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Motherhood and the reproduction of gender stratification

Опубликовано на портале: 19-05-2004
Nancy Lane Latham
Научный руководитель: Neil Fligstein
Организация: University of California, Berkeley (UC Berkeley)
Подтип: PhD
Тематические разделы: Социология, Экономическая социология, Экономическая социология: Социально-экономическая дифференциация. Бедность, Экономическая социология: Гендерные отношения и хозяйство, Социальная стратификация

What factors are behind a couple's redistribution of labor hours after they become parents? I come at this issue from two directions, considering first the rise in the proportion of housework hours women do, and then the drop on their proportion of employment hours. First, why don't women resist a division of housework in which they do twice what their husbands do? And second, why do women choose to decrease their employment hours so dramatically while men's hours register virtually no change? In chapter 2, I ask whether women employ a particular equity principle in judging whether the division of housework is fair;a principle in which men compensate for a smaller proportion of housework hours with a larger proportion of employment hours. I find that indeed women's use of this principle can account for their lack of resistance to a much more sex-typed division of housework. In chapters 3 and 4 I tackle the issue of employment. In chapter 3, I explicitly test an explanation often taken for granted: that the decision to drop or not drop employment hours is rooted in a sex stratified labor market;in other words, that women stay home with children because they make less money than their husbands do. Having found that a comparative advantage in market labor can't account for men's and women's employment decisions, in chapter 4 I ask what alternative reasons there might be. I test a psychological theory, asking whether a gender difference in work commitment underlies the gender difference in post-natal employment hours. I find that what might at first look like a gender difference in work commitment is better understood as a gender difference in felt responsibility for care of young children.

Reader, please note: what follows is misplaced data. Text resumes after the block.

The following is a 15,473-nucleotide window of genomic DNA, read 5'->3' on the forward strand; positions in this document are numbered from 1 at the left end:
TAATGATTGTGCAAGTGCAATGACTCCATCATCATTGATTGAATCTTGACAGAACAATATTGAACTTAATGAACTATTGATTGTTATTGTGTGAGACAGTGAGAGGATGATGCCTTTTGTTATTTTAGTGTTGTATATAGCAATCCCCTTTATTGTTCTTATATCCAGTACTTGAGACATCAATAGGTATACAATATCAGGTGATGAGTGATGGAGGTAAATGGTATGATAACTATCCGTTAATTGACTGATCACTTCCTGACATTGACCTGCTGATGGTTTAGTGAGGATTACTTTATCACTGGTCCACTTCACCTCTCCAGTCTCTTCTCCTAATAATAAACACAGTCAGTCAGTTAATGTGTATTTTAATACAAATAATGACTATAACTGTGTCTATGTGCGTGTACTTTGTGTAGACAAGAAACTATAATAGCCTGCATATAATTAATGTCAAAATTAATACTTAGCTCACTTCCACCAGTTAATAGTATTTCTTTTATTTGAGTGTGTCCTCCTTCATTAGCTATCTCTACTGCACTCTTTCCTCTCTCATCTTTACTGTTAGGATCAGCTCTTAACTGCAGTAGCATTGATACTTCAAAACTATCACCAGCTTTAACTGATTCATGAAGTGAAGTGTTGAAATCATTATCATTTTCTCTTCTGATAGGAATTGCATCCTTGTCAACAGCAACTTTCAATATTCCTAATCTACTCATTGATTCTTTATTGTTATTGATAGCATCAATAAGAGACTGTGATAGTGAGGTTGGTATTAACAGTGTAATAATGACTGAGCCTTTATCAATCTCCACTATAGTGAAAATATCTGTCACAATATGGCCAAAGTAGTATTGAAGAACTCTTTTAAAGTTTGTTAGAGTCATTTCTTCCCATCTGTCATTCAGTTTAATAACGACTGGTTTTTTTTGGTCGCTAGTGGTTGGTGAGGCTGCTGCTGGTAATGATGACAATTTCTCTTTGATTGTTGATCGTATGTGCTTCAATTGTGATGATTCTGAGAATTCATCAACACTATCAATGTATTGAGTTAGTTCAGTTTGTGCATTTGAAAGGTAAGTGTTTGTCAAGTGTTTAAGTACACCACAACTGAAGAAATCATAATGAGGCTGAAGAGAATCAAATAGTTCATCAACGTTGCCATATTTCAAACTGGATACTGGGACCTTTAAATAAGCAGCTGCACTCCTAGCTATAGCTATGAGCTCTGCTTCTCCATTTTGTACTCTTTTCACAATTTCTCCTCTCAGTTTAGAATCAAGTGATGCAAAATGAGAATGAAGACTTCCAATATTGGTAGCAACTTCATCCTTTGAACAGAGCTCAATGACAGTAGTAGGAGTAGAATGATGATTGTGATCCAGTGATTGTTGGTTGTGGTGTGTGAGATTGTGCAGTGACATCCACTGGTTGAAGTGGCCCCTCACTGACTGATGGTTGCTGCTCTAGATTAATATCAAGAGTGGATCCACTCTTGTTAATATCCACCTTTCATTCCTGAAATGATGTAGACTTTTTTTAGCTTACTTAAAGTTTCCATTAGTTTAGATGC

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Karl O'Lessker
American Journal of Sociology. 1969.  Vol. 74. No. 1. P. 63-69. 
Alejandro Portes
American Journal of Sociology. 1971.  Vol. 77. No. 2. P. 228-244. 
Masahiko Aoki